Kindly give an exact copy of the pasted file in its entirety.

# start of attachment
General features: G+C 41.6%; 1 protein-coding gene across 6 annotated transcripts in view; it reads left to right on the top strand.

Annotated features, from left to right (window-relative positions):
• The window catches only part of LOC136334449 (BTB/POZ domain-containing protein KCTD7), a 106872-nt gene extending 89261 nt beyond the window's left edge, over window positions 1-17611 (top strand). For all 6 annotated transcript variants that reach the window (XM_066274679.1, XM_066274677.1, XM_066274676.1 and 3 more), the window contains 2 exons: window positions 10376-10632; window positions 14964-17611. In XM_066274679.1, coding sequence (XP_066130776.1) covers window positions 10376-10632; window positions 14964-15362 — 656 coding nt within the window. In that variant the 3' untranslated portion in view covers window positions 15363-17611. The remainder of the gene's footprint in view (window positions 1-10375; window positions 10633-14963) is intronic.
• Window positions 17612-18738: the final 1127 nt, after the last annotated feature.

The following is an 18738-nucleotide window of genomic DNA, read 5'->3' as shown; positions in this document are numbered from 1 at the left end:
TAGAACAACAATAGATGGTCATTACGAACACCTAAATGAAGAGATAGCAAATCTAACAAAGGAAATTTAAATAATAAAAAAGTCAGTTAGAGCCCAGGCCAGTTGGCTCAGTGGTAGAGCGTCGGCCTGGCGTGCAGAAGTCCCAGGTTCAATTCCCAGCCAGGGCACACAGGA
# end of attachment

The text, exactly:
General features: G+C 41.6%; 1 protein-coding gene across 6 annotated transcripts in view; it reads left to right on the top strand.

Annotated features, from left to right (window-relative positions):
• The window catches only part of LOC136334449 (BTB/POZ domain-containing protein KCTD7), a 106872-nt gene extending 89261 nt beyond the window's left edge, over window positions 1-17611 (top strand). For all 6 annotated transcript variants that reach the window (XM_066274679.1, XM_066274677.1, XM_066274676.1 and 3 more), the window contains 2 exons: window positions 10376-10632; window positions 14964-17611. In XM_066274679.1, coding sequence (XP_066130776.1) covers window positions 10376-10632; window positions 14964-15362 — 656 coding nt within the window. In that variant the 3' untranslated portion in view covers window positions 15363-17611. The remainder of the gene's footprint in view (window positions 1-10375; window positions 10633-14963) is intronic.
• Window positions 17612-18738: the final 1127 nt, after the last annotated feature.

The following is an 18738-nucleotide window of genomic DNA, read 5'->3' as shown; positions in this document are numbered from 1 at the left end:
TAGAACAACAATAGATGGTCATTACGAACACCTAAATGAAGAGATAGCAAATCTAACAAAGGAAATTTAAATAATAAAAAAGTCAGTTAGAGCCCAGGCCAGTTGGCTCAGTGGTAGAGCGTCGGCCTGGCGTGCAGAAGTCCCAGGTTCAATTCCCAGCCAGGGCACACAGGA